Mulled Wines are a time-honoured holiday tradition around Christmas in most old-world countries. They can add some warmth to our cold and short winter days and has evolved over the time. I am often asked where the tradition stems from, and what kind of wine to use when making Mulled Wines.
What is Mulled wine?
Mulled wine can be served either warm or as a cold drink and uses the following ingredients:
- Simmering Wine
- Brandy or Cognac
- Sugar and spices such as cinnamon and star anise
According to Wikipedia, Mulled Wine originated in Rome during the 2nd century, and was first recorded as spiced and heated. The Romans would use the heat from the wine to protect their bodies against the winter weather. When the Romans had defeated Europe, their love for mulled wine spread across the commonwealth and the regions they traded with. In Nordic countries like Sweden, mulled wine is referred to as, gløgg (sometimes spelled as glog or glug) as is a popular drink of choice during the Christmas season.
There are lots of different variations of Mulled Wines recipes. We share a few of our favourite Mulled Wine recipes below.
Mulled Wine Recipes
Classic Mulled Red Wine Recipe
- 4 oz Red Wine (preferably Zinfandel)
- 2 oz Unfiltered Apple Juice/Cider
- 5 Allspice berries
- 1 Cinnamon Stick
- Orange Peel for garnish
- 1 oz brandy* (*optional)
Party-Sized Mulled Wine Recipe
- 1 bottle (750 ml) Red Wine (preferably Zinfandel)
- 1 1/2 cups Unfiltered Apple Juice/Cider
- 3 Tbsp Allspice berries
- 5 Cinnamon Sticks
- Orange Peels for garnish
- 6 oz brandy* (*optional)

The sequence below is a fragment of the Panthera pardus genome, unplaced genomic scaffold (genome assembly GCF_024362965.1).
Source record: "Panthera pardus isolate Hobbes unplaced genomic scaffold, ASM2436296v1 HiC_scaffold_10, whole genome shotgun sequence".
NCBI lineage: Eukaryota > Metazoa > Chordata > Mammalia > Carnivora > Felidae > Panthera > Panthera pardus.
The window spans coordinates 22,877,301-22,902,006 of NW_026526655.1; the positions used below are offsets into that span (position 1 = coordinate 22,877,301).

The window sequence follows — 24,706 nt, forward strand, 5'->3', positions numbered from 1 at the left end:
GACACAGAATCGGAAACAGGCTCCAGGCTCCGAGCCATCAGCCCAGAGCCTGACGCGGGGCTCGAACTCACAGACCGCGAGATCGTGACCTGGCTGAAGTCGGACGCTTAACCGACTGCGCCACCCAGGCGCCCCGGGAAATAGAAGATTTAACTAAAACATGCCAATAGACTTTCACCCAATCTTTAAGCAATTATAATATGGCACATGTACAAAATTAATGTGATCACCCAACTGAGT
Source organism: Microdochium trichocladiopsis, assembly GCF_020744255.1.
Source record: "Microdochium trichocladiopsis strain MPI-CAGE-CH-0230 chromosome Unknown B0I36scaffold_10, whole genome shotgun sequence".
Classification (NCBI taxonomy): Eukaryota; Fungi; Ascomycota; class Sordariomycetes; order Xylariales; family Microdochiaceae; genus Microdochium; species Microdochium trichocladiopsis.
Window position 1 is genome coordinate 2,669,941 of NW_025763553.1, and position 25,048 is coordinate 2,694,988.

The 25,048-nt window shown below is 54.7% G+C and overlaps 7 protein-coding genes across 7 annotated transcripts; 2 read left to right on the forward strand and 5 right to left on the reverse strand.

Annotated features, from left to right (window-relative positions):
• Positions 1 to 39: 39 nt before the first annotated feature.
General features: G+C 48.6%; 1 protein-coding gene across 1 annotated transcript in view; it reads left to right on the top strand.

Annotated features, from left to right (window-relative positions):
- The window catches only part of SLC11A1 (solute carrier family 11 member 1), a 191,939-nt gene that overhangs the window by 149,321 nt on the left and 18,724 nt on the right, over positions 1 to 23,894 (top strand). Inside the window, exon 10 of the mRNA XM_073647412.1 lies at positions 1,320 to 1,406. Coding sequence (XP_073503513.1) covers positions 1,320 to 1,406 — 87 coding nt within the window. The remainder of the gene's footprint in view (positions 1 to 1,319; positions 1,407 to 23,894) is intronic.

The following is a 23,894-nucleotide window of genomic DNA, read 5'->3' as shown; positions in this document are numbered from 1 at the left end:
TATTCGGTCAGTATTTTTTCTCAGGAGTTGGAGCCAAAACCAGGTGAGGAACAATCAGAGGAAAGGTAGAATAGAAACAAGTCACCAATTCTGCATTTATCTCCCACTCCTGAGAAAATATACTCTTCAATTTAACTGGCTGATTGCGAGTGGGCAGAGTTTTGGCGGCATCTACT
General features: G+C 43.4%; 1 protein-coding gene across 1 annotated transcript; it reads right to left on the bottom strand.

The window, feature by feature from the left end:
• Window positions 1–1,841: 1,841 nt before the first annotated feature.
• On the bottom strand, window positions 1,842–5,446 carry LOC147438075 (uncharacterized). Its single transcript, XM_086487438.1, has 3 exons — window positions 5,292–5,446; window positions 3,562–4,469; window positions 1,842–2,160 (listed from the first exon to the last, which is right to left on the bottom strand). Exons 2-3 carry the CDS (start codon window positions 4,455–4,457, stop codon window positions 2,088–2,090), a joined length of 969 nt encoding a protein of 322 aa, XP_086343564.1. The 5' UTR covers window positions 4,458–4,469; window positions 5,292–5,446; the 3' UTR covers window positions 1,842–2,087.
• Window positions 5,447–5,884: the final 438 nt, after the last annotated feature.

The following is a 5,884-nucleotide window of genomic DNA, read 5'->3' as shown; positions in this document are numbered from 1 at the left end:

Directions: In a large pot, heat the apple juice, wine and spices together on the stove just until it starts to bubble on the sides of the pot (94º C). Strain the liquid into a glass and garnish with a curl of orange peel.
Tip! If you can’t find Zinfandel red wine, try Primitivo from Italy as it is the same grape varietal. Some recipes also call for white wine as an option and some add port or cognac to their mulled wines. Feel free to add fruit such as raisins and figs and some fresh ginger. Add what you like and don’t be afraid to experiment.
Not crazy about mulled wines, try this seasonal cocktail!
Prosecco & Apple Cider (Recipe thanks to Brenda Sills, world renown travel agent)
- Mix cinnamon and sugar on a plate large enough to hold the rim of your glass
- Use a bit of lemon on the rim of the glass
- Press the rim of your glass in the plate of cinnamon and sugar
- Pour ½ Prosecco and ½ apple cider – or to your taste
- Serve cold and enjoy
Indulge yourself this holiday season with a wine tasting or wine class, contact Sommevents today!
Source: Wikipedia contributors. (2019, October 15). Mulled wine. In Wikipedia, The Free Encyclopedia. Retrieved 18:08, November 8, 2019, from https://en.wikipedia.org/w/index.php?title=Mulled_wine&oldid=921330243